“You don’t have to be delicate with that!” Donald Fox shouted at the students dismantling the miscellaneous wooden platform in the scene shop.
The new scenic designer for Hillsdale’s theater department, Fox has been reorganizing the workshop behind Markel Auditorium where scenery is constructed. The scene shop is filled with tools, piles of wood, and relics of shows gone by. Fox and his crew have been throwing out old and unneeded items, such as the large wooden platform that student employees dismantled and threw into a dumpster.
Fox is cleaning out the shop in preparation for the Tower Players’ upcoming production of “All’s Well that Ends Well,” which opens Oct. 11. It will be Fox’s first show at Hillsdale, but he’s no stranger to many aspects of theater production.
“I’ve done well over 200 shows,” he said. “Probably 300. That’s a conservative estimate.”
For more than 30 years, Fox has designed sets and lighting and worked as stage manager and technical director in both commercial and academic theater. He has also been a guest artist at colleges all over the country. He is originally from Texas, and in 2007, he received the Alamo Theatre Arts Council Globe Award for Excellence in Scenic Design. The following year, his designs on “Journey’s End” were named Best of Scenic Design by the San Antonio Express News.
Professor of Theater James Brandon said Fox’s experience set him apart as a candidate for the scenic-designer job.
“He has a lot of experience in the professional and academic world,” Brandon said. “We wanted someone who could not only conceive but also execute designs. That’s what we liked about Donald. It was nice to see someone who has that balance.”
Brandon said a new face in the small department is an exciting event.
“It has a great impact on what we do,” he said. “We look forward to that with Donald. It can be comfortable to have people you’re used to, but it’s exciting to have new blood.”
Fox said he heard about the job opportunity in a phone call from lighting designer Michael Beyer, with whom he’d worked at the Michigan Shakespeare Festival. (Fox’s portfolio features photos of sets he designed with Beyer’s lighting.)
Beyer said he and Fox worked closely together on three shows simultaneously 10 years ago. Since then, the two have kept in touch.
“I knew that this was a job he could do, so we as a department had him in mind as an easy and quick transition on short notice,” Beyer said in an email. “He has good experience that he can give to our students and our department. I know he is a very talented designer and experienced builder, so I am excited for the things we’ll be able to accomplish on stage.”
Fox said he appreciates the college’s commitment to the Constitution, lack of federal funding, and willingness to talk about faith. He joked that he’s excited about the upcoming changes in weather.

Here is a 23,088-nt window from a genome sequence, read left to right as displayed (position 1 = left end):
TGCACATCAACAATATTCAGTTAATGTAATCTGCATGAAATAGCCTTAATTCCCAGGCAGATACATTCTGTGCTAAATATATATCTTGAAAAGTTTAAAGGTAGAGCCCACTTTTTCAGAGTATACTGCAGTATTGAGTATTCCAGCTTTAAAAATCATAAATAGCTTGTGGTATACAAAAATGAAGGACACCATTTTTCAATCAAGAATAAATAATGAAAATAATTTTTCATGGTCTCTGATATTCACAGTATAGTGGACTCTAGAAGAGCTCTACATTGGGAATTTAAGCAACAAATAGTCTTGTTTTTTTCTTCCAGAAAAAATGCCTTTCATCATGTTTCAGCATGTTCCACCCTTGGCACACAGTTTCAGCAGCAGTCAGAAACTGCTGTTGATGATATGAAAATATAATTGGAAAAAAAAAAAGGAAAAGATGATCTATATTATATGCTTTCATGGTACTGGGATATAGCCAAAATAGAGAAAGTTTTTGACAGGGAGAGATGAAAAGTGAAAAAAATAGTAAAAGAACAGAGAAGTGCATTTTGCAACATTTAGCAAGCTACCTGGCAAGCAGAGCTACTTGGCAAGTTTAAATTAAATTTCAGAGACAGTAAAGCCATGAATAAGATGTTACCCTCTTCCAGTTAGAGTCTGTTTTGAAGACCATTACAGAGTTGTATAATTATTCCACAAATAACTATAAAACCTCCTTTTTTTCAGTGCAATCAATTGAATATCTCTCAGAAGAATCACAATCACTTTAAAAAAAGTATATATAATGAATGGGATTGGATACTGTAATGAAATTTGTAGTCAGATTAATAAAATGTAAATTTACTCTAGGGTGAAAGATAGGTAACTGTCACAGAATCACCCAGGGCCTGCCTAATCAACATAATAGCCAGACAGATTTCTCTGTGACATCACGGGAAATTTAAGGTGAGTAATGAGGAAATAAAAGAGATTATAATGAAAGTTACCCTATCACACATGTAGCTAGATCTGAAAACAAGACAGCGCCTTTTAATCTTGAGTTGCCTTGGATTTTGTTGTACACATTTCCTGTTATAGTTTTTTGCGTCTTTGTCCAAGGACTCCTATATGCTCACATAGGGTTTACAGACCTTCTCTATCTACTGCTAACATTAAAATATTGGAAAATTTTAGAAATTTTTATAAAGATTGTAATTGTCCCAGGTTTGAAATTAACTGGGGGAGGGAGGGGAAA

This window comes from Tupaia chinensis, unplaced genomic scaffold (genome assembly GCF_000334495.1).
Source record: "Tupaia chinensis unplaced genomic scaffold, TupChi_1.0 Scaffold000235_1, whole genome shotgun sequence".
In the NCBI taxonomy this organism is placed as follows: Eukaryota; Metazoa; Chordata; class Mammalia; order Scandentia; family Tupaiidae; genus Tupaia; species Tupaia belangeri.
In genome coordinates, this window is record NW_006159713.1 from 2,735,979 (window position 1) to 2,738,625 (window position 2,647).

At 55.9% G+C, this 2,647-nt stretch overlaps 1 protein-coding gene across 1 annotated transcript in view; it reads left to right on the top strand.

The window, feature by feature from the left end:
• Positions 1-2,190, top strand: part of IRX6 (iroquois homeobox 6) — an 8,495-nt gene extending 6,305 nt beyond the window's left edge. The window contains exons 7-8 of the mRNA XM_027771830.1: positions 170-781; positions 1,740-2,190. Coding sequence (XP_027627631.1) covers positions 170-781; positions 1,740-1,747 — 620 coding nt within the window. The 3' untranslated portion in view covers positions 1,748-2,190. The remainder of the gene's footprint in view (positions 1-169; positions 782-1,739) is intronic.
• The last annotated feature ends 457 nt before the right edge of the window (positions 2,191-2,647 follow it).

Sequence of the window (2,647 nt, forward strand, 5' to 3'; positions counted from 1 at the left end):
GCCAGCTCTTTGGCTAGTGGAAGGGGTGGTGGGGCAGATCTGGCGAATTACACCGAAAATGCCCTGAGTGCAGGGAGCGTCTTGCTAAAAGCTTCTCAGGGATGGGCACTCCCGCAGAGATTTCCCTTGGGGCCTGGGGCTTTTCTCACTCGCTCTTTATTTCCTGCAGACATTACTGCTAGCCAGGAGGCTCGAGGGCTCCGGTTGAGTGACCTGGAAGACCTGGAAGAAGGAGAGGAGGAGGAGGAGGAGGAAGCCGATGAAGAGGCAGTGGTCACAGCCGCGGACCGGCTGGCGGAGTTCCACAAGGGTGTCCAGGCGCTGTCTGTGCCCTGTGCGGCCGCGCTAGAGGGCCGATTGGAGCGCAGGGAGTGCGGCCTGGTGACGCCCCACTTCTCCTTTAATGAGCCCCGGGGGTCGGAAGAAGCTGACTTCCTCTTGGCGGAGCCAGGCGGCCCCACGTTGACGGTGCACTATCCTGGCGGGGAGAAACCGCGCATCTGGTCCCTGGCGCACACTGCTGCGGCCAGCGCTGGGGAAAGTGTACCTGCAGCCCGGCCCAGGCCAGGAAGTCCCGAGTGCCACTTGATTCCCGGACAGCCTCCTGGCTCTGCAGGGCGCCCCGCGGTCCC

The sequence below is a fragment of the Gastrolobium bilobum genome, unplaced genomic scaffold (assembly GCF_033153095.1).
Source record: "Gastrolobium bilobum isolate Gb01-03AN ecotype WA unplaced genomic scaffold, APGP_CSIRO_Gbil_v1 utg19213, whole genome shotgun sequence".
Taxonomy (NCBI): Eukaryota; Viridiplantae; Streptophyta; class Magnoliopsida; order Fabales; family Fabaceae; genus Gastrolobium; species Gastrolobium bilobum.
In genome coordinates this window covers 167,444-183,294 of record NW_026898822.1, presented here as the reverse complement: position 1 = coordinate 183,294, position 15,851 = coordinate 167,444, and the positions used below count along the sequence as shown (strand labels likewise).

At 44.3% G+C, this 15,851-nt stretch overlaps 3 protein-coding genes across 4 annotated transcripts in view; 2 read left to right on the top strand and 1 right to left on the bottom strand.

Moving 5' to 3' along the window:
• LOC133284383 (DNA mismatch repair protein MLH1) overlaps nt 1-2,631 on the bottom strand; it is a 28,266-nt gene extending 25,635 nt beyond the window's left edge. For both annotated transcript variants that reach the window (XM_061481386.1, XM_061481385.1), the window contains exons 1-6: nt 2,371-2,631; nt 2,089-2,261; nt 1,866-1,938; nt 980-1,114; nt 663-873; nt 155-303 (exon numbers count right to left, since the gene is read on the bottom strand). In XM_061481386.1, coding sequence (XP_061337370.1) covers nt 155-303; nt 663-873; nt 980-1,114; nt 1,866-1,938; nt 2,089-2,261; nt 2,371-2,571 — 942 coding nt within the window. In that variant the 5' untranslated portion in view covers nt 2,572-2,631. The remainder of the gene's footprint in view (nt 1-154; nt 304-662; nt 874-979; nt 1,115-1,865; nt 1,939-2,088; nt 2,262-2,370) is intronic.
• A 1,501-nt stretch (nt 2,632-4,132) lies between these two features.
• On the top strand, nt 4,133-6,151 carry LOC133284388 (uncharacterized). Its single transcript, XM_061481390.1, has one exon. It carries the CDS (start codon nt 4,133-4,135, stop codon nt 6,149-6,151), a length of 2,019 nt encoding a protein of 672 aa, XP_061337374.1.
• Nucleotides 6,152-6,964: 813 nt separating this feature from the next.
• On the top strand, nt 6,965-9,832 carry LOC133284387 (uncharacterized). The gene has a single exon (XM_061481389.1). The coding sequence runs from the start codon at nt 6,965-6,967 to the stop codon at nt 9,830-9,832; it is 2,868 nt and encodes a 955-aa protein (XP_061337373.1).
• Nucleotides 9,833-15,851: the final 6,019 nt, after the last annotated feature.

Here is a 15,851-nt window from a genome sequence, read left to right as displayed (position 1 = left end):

“I’m looking forward to a mild winter,” he said. “I don’t know if we’ll get it, but I’m looking forward to it.”
His office is truly that of a thespian. It is filled with books on theater and sets, a copy of Viktor Frankl’s “Man’s Search for Meaning,” a model set kit for a Shakespearean-style stage, and three production posters on the wall: “Cheapside,” “Little Shop of Horrors,” and “Silence.”
Opening his portfolio Powerpoint on his computer, he commented on some of his favorite shows that he’s designed.
“‘The Travelling Lady,’ with the Scottish play, is in my top two,” he said, referring to Shakespeare’s “Macbeth” as any theater veteran would. “I worked with Horton Foote, the author. A very close friend of mine met her husband on that set. They’re still married. They have a kid.”
In fact, his portfolio ends with a quote from Foote.
“I believe very deeply in the human spirit, and I have a sense of awe about it,” the quote reads. “I look around and ask, what makes the difference? What is it? I’ve known people the world has thrown everything at — to discourage them, to kill them, to break their spirit. And yet something about them retains a dignity. They face life and they don’t ask questions.”
Fox began working on “All’s Well That Ends Well” over the summer. He said Shakespearean comedies offer special challenges for designers.
“Things have to move on and off quickly,” he said. “Scene changes can’t be long. That’s important with Shakespeare. You can’t mess up the rhythm and tempo.”
He said the set will consist of three levels, including the lower part of the pit, which will be used as a garden area. The play is set during the Algerian War in the 1950s, which Fox said the scenery will reflect.
While Fox praised the hardworking nature of his students, scene shop supervisor Austin Benson had similar comments on the designer.
“He has a very distinct gameplan,” Benson said. “We always know exactly what he’s doing. Donald strives really strongly for a clear line of communication and for a lot of openness and kindness in the shop. It’s a more open environment than it was in the past.”
Soon, Fox returned to dismantling the large wooden platform with his students, after making sure they wore earplugs and safety goggles.
“That goes in the dumpster,” Fox called to his employees as the destruction began. “You can break it down however you want!”